A similar pattern of findings emerged on the WMS–III index measures of memory. MANCOVAs revealed a highly significant group effect for measures of Immediate Recall, F(1, 73) = 8.95, p < .01, and Delayed Recall, F(1, 73) = 12.50, p = .001, but there was no interaction involving either modality of presentation (auditory or visual) or time interval (immediate or delayed). The patient group scored lower on both Auditory Immediate Memory (M = 81.09, SD = 20.42) and Visual Immediate Memory (M = 81.12, SD = 18.50) than did the control group (M = 105.86, SD = 13.64, and M = 99.83, SD = 16.12, respectively). Likewise, for Delayed Recall, the patient group scored lower on both Auditory Delayed Memory (M = 84.53, SD = 18.92) and Visual Delayed Memory (M = 82.74, SD = 19.89) than did the control group (M = 107.86, SD = 11.13, and M = 103.10, SD = 15.97, respectively). Thus, on these summary measures of intelligence and memory, patients with schizophrenia showed clear evidence of reduced levels of performance, as reflected by the highly significant group effects observed even when controlling for group differences in education. However, they did not show evidence of a distinct profile on either the memory or intelligence summary measures.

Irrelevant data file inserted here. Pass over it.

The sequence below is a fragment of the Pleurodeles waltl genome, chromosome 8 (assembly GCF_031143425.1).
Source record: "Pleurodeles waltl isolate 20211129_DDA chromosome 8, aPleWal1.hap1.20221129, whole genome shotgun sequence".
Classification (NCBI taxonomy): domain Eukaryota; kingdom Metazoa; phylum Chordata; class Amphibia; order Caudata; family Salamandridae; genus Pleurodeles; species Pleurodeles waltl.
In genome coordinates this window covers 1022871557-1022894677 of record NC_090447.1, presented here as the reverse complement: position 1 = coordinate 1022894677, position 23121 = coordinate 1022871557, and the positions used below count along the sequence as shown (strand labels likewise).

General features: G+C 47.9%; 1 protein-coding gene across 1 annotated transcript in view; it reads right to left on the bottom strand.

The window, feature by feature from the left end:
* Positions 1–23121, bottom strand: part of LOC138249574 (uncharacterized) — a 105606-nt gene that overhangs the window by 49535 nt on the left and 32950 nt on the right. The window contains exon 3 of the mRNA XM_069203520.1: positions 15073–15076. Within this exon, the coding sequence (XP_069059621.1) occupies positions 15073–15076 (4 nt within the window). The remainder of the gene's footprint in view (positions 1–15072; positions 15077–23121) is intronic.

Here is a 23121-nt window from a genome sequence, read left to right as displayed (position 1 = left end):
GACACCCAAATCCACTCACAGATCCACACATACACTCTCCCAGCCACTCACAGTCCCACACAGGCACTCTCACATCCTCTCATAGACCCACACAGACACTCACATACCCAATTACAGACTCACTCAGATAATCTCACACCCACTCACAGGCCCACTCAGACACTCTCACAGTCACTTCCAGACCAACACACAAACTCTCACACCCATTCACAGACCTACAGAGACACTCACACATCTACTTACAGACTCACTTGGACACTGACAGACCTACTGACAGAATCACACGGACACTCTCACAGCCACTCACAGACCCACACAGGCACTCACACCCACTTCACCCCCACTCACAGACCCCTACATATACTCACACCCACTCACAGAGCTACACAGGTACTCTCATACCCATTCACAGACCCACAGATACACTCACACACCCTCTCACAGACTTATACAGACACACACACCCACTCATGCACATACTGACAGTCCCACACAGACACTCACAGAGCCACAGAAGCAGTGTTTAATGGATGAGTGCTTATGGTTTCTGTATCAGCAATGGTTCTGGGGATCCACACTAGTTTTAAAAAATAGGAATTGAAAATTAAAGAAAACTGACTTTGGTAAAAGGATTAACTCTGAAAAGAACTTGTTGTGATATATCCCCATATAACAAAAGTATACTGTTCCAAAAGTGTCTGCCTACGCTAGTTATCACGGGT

On the WCST, a measure of executive function, a MANCOVA focusing on the dependent measures of Categories Completed, Perseverative Errors, and Nonperseverative Errors revealed a highly significant group effect, F(2, 124) = 7.75, p = .001. The patient group completed fewer categories and made more perseverative and nonperseverative errors than did the control group. In addition, the patient group showed evidence of a different pattern of WCST performance from that of the control group, as reflected by the highly significant Group × WCST Response Measure interaction, F(2, 124) = 8.40, p < .001. The nature of this interaction indicated that the patient group showed evidence of a disproportionate amount of perseverative errors. However, the groups also differed significantly in overall total responses (p < .001), with the patient group requiring more responses (M = 119.21, SD = 17.44) than the control group (M = 96.73, SD = 23.27). Because error rates could have been confounded by these group differences in total WCST responses (i.e., more responses and higher likelihood of errors), a second MANCOVA with total WCST responses as the covariate was performed. The MANCOVA results again demonstrated a significant group effect, F(2, 140) = 3.58, p < .05, and the interaction remained significant even when controlling for group differences in total WCST responses, F(2, 140) = 4.49, p < .05. These analyses indicated that reduced numbers of categories achieved might be attributed to perseverative errors in the patient group.